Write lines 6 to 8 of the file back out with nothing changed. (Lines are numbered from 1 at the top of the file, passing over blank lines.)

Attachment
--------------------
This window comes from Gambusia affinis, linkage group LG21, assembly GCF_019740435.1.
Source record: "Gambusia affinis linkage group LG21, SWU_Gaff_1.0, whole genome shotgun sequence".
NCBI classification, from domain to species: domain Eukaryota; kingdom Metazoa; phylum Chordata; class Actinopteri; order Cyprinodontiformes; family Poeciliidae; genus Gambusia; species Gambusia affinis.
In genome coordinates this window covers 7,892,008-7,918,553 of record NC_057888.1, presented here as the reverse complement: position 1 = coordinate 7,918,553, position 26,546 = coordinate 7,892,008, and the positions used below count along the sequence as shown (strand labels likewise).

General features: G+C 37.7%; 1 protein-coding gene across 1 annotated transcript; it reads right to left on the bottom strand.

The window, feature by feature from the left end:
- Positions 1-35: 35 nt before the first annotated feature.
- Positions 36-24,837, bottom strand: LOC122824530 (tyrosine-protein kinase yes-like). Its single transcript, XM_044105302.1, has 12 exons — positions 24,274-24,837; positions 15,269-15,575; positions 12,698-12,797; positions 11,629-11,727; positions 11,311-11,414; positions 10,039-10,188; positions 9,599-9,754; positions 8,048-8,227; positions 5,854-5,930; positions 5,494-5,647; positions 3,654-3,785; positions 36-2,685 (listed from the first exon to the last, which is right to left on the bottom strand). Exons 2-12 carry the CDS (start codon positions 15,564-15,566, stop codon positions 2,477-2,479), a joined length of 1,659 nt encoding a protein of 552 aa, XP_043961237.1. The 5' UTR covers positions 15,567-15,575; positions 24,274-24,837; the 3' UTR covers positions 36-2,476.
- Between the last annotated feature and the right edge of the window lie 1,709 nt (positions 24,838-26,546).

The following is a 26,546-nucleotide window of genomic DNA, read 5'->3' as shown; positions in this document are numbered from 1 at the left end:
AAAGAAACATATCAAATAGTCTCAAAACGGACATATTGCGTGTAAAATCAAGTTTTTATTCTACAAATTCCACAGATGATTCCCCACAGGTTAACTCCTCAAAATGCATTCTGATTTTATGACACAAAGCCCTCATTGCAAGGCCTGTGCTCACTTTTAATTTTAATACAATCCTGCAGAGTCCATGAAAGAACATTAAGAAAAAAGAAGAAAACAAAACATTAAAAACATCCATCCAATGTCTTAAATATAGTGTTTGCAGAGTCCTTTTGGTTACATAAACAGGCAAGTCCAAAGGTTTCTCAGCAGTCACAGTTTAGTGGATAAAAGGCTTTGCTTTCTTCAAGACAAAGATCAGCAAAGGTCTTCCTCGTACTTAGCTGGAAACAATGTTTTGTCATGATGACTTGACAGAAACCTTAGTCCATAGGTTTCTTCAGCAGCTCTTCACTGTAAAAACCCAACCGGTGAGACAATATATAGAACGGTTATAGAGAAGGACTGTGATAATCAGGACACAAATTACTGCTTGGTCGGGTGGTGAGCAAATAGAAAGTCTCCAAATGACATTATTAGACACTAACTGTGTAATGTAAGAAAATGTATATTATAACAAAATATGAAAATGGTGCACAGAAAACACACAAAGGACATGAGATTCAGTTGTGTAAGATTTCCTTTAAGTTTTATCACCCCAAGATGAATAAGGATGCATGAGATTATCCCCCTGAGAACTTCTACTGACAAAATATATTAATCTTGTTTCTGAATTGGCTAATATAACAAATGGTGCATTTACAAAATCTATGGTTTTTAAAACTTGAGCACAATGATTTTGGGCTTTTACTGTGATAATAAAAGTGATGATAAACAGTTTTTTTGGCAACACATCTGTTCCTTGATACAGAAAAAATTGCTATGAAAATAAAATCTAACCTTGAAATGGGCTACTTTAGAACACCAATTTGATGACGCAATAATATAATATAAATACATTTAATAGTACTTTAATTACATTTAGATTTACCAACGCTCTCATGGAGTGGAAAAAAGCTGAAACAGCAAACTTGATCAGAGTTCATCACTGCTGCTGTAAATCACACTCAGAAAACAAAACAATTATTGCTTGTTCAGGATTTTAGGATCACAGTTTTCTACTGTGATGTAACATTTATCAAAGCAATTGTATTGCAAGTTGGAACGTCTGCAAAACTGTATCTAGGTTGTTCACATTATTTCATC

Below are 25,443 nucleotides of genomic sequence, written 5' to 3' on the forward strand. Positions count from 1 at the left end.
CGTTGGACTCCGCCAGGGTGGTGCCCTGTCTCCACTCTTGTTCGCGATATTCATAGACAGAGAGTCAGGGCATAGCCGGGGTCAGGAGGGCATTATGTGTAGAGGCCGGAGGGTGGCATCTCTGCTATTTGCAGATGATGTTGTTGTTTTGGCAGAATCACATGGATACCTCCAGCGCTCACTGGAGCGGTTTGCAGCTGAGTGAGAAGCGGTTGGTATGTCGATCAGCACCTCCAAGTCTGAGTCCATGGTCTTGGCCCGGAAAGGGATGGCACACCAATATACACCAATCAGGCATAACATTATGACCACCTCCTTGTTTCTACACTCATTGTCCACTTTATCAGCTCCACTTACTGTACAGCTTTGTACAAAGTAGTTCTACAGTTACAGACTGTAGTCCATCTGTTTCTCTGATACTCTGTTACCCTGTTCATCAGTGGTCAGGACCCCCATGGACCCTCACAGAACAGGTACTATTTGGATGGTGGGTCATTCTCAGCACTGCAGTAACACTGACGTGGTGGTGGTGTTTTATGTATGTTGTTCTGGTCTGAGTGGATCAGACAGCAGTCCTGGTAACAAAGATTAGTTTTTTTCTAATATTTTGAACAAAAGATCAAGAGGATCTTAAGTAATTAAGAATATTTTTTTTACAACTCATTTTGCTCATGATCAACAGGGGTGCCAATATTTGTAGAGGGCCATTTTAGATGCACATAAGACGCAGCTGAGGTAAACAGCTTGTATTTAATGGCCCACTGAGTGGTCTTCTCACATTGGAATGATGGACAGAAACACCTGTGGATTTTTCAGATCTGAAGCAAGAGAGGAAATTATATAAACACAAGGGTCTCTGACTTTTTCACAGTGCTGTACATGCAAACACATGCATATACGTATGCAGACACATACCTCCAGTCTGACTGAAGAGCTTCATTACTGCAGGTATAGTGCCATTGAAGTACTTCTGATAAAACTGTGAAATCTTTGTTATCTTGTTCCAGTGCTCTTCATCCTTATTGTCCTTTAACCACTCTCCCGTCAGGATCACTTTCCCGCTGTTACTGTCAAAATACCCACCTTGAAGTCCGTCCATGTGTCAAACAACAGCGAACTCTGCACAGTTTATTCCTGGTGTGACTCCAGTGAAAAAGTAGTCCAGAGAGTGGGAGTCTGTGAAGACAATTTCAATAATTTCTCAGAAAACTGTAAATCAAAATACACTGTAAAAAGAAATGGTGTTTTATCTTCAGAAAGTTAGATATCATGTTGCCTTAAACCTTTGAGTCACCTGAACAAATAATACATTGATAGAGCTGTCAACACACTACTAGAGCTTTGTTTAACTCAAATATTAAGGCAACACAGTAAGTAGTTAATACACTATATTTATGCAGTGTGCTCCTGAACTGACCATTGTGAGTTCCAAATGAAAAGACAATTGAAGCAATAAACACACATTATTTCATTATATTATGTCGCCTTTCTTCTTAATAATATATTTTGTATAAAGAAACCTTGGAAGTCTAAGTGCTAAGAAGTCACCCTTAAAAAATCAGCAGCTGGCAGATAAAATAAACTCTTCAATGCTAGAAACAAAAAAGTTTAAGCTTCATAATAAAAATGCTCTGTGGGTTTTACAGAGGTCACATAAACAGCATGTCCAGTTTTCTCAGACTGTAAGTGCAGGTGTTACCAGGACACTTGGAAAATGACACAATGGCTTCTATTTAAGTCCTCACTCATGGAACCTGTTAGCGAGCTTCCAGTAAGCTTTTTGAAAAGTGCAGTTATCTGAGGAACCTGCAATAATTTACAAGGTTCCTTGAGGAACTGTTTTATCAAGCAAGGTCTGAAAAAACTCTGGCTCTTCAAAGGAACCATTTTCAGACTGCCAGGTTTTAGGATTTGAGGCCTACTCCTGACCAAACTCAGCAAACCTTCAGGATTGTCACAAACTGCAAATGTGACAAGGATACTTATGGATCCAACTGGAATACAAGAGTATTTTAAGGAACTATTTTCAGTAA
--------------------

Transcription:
The window, feature by feature from the left end:
- Positions 1-35: 35 nt before the first annotated feature.
- Positions 36-24,837, bottom strand: LOC122824530 (tyrosine-protein kinase yes-like). Its single transcript, XM_044105302.1, has 12 exons — positions 24,274-24,837; positions 15,269-15,575; positions 12,698-12,797; positions 11,629-11,727; positions 11,311-11,414; positions 10,039-10,188; positions 9,599-9,754; positions 8,048-8,227; positions 5,854-5,930; positions 5,494-5,647; positions 3,654-3,785; positions 36-2,685 (listed from the first exon to the last, which is right to left on the bottom strand). Exons 2-12 carry the CDS (start codon positions 15,564-15,566, stop codon positions 2,477-2,479), a joined length of 1,659 nt encoding a protein of 552 aa, XP_043961237.1. The 5' UTR covers positions 15,567-15,575; positions 24,274-24,837; the 3' UTR covers positions 36-2,476.